Practicing yoga during active cancer treatment seems to improve the well-being of both children with cancer and their parents, according to a study recently published in the journal Rehabilitation Oncology.1
Although pediatric cancers are rare in the United States, the National Cancer Institute estimates 15,780 children and adolescents up to age 19 years were diagnosed with cancer in 2014, and 1,960 died.2 The American Cancer Society reports that approximately 10,380 of these cases are among children who are younger than 15 years old. Given the severity of the treatment involved in fighting pediatric cancers, researchers have been trying to find ways to improve quality-of-life for both the children and their families during this period. To this end, researchers from the United States and Denmark performed two studies designed to evaluate the feasibility and preliminary efficacy of yoga for children with cancer who are undergoing active treatment and for their families.
The first study, a small one of 20 children and their families, was a pilot evaluation to assess if a larger yoga intervention may be valuable. The children were aged 8 to 18 years and had to be physically able to perform yoga exercises. Half the children had never done yoga before this study. The participants completed surveys before the study began and then throughout the study, as researchers evaluated the participants’ responses to the program.
The authors found that there were perceived barriers that concerned some of the participants before they began the program: “[P]erceived barriers to practicing yoga were substantial, especially concerns about side effects, pain/discomfort, and physical limitations. Understanding the perceived barriers was very helpful in developing a yoga intervention that would be acceptable to cancer patients and their parents. For example, the yoga instructor modified the yoga intervention to accommodate side effects of cancer therapy such as fatigue or discomfort.” But, the results showed that at the end, the participants were satisfied enough with the program that they would recommend it to others.
The second study was a pilot efficacy study. For this study, 29 children and adolescents, also aged 8 to 18 years, had to be available to attend at least four yoga sessions over the 8-week enrollment period. The children and their parents or caregivers completed surveys, evaluating quality of life, and the children were monitored electronically. Six could not complete the study because of treatment toxicity, and six had scheduling conflicts that did not allow them to attend all sessions. Ten children and families completed the study.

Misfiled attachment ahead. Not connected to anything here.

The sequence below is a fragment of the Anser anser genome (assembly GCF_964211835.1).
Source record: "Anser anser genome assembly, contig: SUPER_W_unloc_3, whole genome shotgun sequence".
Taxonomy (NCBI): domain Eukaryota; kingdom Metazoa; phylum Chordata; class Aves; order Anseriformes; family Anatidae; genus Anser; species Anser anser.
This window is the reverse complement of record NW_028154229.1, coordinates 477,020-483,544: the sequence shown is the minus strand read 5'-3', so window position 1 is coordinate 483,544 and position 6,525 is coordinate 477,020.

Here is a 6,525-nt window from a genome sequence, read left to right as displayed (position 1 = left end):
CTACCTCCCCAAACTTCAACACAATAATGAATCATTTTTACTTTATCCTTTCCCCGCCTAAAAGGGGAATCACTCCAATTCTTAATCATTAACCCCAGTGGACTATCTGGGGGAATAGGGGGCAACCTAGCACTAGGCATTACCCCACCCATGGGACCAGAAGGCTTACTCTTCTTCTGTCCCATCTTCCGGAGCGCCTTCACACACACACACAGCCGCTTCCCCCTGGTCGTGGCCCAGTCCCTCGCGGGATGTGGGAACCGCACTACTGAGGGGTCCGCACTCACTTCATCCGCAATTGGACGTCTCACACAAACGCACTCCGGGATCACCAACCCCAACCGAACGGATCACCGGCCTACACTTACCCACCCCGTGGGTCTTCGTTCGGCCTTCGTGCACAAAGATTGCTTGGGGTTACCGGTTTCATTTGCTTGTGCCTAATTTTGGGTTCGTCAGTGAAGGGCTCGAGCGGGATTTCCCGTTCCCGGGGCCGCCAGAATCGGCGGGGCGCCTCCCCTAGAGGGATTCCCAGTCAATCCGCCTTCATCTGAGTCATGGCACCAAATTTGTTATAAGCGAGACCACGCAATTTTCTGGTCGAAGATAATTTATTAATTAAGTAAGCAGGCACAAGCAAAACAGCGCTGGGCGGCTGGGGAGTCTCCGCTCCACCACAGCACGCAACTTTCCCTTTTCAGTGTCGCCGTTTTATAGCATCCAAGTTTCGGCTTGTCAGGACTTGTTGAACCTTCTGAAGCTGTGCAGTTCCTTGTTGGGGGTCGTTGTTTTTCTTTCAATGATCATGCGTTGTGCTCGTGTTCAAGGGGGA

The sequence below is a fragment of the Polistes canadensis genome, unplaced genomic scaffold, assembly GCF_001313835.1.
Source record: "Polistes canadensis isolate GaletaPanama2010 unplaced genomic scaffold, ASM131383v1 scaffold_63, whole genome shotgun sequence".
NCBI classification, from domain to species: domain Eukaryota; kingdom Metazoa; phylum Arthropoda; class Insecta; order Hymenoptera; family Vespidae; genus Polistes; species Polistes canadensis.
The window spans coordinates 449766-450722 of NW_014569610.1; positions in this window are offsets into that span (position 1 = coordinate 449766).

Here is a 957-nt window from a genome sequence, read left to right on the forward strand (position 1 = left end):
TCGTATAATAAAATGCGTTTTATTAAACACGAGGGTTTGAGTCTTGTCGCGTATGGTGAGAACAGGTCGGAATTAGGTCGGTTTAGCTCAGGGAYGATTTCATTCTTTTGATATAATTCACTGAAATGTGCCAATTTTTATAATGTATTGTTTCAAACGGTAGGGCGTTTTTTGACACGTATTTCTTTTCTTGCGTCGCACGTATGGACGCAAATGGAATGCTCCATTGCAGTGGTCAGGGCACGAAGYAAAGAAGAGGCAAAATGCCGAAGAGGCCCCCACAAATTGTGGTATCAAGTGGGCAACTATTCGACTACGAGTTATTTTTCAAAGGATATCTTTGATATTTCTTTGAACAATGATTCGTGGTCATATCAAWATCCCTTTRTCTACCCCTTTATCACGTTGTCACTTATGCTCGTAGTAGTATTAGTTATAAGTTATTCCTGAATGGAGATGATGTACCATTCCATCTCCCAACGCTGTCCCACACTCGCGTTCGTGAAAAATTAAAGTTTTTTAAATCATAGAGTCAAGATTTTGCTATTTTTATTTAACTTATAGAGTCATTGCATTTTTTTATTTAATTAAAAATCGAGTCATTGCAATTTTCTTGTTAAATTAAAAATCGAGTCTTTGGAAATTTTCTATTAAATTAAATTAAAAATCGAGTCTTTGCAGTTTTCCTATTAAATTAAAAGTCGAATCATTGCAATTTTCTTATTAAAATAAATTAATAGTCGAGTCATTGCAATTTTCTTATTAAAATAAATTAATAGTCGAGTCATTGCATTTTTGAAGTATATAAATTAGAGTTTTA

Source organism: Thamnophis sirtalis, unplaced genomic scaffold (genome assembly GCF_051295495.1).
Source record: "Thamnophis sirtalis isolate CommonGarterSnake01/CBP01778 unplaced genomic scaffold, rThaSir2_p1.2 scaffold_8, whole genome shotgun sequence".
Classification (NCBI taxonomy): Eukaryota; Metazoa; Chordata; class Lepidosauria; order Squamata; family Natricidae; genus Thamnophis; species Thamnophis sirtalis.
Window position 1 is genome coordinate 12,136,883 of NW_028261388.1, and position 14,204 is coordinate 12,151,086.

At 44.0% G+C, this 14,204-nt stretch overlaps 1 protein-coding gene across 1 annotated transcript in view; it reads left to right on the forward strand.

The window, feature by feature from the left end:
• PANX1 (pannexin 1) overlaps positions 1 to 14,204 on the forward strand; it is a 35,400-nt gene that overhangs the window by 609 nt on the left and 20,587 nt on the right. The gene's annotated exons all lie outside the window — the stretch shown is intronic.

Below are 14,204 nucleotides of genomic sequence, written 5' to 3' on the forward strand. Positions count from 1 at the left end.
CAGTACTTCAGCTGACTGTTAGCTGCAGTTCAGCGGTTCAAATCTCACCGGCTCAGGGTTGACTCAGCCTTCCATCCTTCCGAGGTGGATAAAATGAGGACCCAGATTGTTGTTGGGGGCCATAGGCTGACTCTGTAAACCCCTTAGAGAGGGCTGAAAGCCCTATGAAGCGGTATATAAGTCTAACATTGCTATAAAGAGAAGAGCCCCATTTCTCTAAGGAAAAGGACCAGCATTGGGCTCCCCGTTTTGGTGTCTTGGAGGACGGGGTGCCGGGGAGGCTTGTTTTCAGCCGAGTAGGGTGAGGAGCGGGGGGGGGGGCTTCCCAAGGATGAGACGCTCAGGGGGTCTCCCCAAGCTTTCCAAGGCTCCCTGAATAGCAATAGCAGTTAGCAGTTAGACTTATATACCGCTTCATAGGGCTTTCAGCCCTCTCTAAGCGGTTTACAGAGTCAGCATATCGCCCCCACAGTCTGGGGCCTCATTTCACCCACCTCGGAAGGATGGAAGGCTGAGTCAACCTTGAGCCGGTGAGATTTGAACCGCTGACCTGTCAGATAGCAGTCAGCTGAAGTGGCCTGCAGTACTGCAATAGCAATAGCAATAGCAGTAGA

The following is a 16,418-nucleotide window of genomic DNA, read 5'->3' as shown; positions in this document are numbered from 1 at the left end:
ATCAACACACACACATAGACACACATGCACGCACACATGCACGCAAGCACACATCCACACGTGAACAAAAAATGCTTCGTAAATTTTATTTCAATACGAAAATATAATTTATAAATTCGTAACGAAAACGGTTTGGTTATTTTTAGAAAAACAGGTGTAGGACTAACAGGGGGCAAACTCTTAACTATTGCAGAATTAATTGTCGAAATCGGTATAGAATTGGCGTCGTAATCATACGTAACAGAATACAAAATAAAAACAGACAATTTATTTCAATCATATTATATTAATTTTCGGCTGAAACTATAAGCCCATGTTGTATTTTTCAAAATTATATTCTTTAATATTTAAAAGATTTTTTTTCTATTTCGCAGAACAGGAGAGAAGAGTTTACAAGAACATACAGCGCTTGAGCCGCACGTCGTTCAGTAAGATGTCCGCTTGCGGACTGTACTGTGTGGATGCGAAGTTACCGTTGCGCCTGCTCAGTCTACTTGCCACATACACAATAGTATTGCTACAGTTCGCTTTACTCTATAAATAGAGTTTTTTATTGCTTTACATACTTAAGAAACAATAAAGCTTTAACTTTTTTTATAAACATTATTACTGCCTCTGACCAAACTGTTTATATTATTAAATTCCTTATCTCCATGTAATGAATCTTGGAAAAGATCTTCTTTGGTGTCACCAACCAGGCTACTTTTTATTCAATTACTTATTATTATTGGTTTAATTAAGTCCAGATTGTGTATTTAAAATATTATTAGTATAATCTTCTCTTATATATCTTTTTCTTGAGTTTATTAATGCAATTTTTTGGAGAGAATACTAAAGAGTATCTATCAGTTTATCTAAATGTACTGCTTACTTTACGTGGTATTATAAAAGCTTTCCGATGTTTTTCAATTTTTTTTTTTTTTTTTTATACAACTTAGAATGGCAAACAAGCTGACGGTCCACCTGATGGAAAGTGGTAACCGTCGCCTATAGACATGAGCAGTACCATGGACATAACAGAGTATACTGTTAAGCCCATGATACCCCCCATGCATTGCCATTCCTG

The results showed that both parents and children were satisfied with yoga as an adjunct therapy to their cancer treatments, seeing an improved quality of life. "Our findings support the notion that yoga for pediatric cancer patients during active treatment is feasible and potentially helpful in improving both patient and parent well-being," lead author Andrea Orsey, MD, said in a release.3 Orsey is from the Connecticut Children's Medical Center, Hartford, Conn. However, the researchers did point out that implementing such programs could prove difficult in some cases, as scheduling treatments often conflicted.
- Orsey AD, Park CL, Pulaski R, et al. Results of a Pilot Yoga Intervention to Improve Pediatric Cancer Patients' Quality of Life and Physical Activity and Parents' Well-being. Rehabilitation Oncology. 2017 Jan;35(1): 15-23.
- National Cancer Institute. Cancer in Children and Adolescents. 2014 May 12.
- Wolters Kluwer. Yoga May Help Kids with Cancer – Special Issue of Rehabilitation Oncology Highlights Physical Therapy for Pediatric Cancer. 2017 Jan 4.